How to Handle Long Boards
The toughest solo jobs are holding up a full sheet of plywood, supporting the top row of drywall, and securing strips of siding or long boards in exactly the right position while you fasten them. Sometimes you can stick a clamp somewhere to support long boards, nail in a block directly below the work or even pound in a couple of nails to rest the two bottom corners of plywood sheathing while you fine-tune the placement and do the fastening.
Occasionally you'll need to place fasteners through finished surfaces, but don't sweat it. Nails leave relatively small, fixable holes and drywall screw holes are nearly invisible. These little insults are pretty tame compared with the mess you can have with a falling cabinet that you're trying to hold up while fastening!
Big, cumbersome cabinets are easy to hang alone if you first screw a level 1x4 through the wall into the studs at the right height. Then you can rest the cabinet while you fasten it to the wall. Holding 10-ft. gutter sections for fastening is a hassle. But support the far end with a clamp attached to the bottom of the fascia and it's painless.
Solo Fastener Driving Tip
Start nails or screws before hoisting the load. How many times have you tried to hold a board or sheet of material in place and start a nail or screw? When hanging drywall, plywood or even a rim joist (the board that ties a whole bunch of joist ends together), mark the framing locations and tack a few fasteners in the material before hoisting it. Then you can hold it with one hand while driving in the fasteners.
A Helper up High
Working up high with lengths of gutter or lumber can be tough, especially if you're working alone—or if you only have one ladder! To make the job easier, use one-hand bar clamps to quickly connect a sawhorse to two 8-ft. studs. Then use C-clamps to position a 1x4 cross member at the desired height. For the best holding power, set the C-clamps at an angle with the jaws up. You can use heavier material for bigger jobs, but be careful: Top-heavy loads are tippy!
Instead of running upstairs, let the Rolling Stones help you find the right breaker. Find circuit breakers by plugging a loud radio into the outlet you're working on. You'll know you have the right circuit breaker when the music dies. But don't assume the electricity is off in all the other outlets or lights in the room. Before doing any wiring, plug the radio into other outlets you plan to work on. Some duplex outlets can have different circuits running to adjacent outlets. To be safe, test both the top and bottom with the radio. For lights, turn the light switch on and off to be sure.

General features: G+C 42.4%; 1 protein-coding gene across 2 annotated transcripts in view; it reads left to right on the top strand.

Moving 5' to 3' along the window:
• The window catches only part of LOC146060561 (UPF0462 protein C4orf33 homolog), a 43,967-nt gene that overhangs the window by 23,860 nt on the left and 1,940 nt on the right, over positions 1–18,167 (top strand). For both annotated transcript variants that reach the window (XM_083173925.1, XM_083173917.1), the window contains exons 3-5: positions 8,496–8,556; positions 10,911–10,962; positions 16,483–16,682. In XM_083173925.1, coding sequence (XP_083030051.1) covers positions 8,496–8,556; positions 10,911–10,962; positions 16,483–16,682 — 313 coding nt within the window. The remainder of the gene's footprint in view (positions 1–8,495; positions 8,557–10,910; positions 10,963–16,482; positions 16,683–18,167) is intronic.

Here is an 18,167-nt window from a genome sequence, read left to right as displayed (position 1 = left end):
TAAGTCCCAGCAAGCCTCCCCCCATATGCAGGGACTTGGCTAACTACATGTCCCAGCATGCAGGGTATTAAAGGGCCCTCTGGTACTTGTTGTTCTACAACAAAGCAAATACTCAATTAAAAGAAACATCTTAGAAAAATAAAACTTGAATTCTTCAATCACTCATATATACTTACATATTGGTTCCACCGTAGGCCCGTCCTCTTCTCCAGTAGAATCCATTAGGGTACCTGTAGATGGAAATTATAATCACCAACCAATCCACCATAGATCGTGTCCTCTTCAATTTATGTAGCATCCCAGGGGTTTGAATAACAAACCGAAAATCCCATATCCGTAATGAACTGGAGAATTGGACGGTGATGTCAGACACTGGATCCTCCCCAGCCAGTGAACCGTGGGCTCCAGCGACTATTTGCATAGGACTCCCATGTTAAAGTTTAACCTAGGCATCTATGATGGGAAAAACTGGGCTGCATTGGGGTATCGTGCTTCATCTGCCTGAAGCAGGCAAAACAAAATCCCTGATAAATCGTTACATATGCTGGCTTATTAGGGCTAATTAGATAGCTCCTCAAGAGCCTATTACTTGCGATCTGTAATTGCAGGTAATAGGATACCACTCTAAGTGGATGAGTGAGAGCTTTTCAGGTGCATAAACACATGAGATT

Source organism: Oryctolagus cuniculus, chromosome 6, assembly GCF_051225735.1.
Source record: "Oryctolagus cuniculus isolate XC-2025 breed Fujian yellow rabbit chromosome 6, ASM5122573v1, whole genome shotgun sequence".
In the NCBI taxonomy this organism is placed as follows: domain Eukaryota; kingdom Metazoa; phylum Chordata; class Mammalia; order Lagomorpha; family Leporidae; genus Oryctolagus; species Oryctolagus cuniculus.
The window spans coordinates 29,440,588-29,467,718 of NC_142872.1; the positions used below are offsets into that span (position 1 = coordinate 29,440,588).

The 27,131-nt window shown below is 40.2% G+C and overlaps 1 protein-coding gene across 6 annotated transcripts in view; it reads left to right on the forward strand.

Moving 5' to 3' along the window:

Ease the Strain With a Panel Lifter
Take the strain off your arms and upper body and make navigating tight spots easier with a plastic panel lifter (about $6), available at home centers. Just hook the panel lifter around the bottom of the sheet at the center point, tip the sheet up and lift, leaving your lifting arm fully extended as if you were carrying a suitcase. Use your other arm to balance the sheet, keeping the drywall close to horizontal. You'll be amazed—you can move drywall with half the effort. But it doesn't work on full flights of stairs. Get a helper for that.
Heavy-Door Hanging Tip
Use a lever and fulcrum. Ease the awkwardness of solitary door hanging. Get doors back onto hinges by levering the door into position with a 1x4 fulcrumed on a 3/4- in. block of wood. Line up the top hinge leaves, slip in the top hinge pin and then line up the other two leaves and drop in the other pins.
Solo Drywall Hanging
Hanging that top course of drywall is challenging when you're alone. Make the job easier by creating a simple bracket between 1 and 2 ft. from each end of the sheet with a couple of 16d nails. Just sink them into the studs 48-1/2 in. down from the ceiling and about 1 in. deep. Hoist the sheet and rest the bottom edge on the nails. Push the sheet up against the ceiling with one hand and tack it into place with the other with a few prestarted drywall nails.
Rent a Drywall Lift for Ceiling Work
If you have to drywall a ceiling, don't hesitate to rent a lift. It's well worth the daily rental fee and is by far the best way to get a ceiling up without back strain.
Drywall lifts break down into three parts and fit easily into a midsize car. After you reassemble it, release the catch on the wheel and crank it up and down a few times to make sure it's working smoothly. Then lock the lift and hoist one end of the drywall sheet up to the support hook—finish side down. Now lift the other end of the sheet up and slide it onto the second hook as shown. Lift slowly and smoothly—abrupt or jerky handling can pop the front edge of the drywall off the hook.
Tip the sheet so it's horizontal and lock it down. Then wheel the lift into approximate position. Lifts are stable and maneuverable, so you can fine-tune the placement when you raise the drywall. Then crank it tight. You may need to get up on a ladder to nudge the sheet into place. Put in at least eight screws before lowering the lift.
Using a Lever
Lever posts out of the ground by wrapping a chain around the base of the post and slipping a long plank through the chain. Pry against a block resting on the ground to keep the lever from digging into the soil. Sometimes you'll have to excavate around the tops of stubborn concrete-embedded posts to remove some of the dirt trapping the top of the concrete.
Bring Everything With You
When you have a job to do in an attic, in a crawl space or on a roof, concentrate on assembling all the tools and materials you need to save trips back and forth to the truck or garage. For a roof repair, I'll pull up a 5-gallon bucket with the caulking gun, flashing, flat bar, roofing nails or whatever else I think the job requires. Undoubtedly I'll forget or need more of something, but at least I've saved a couple of trips down the ladder.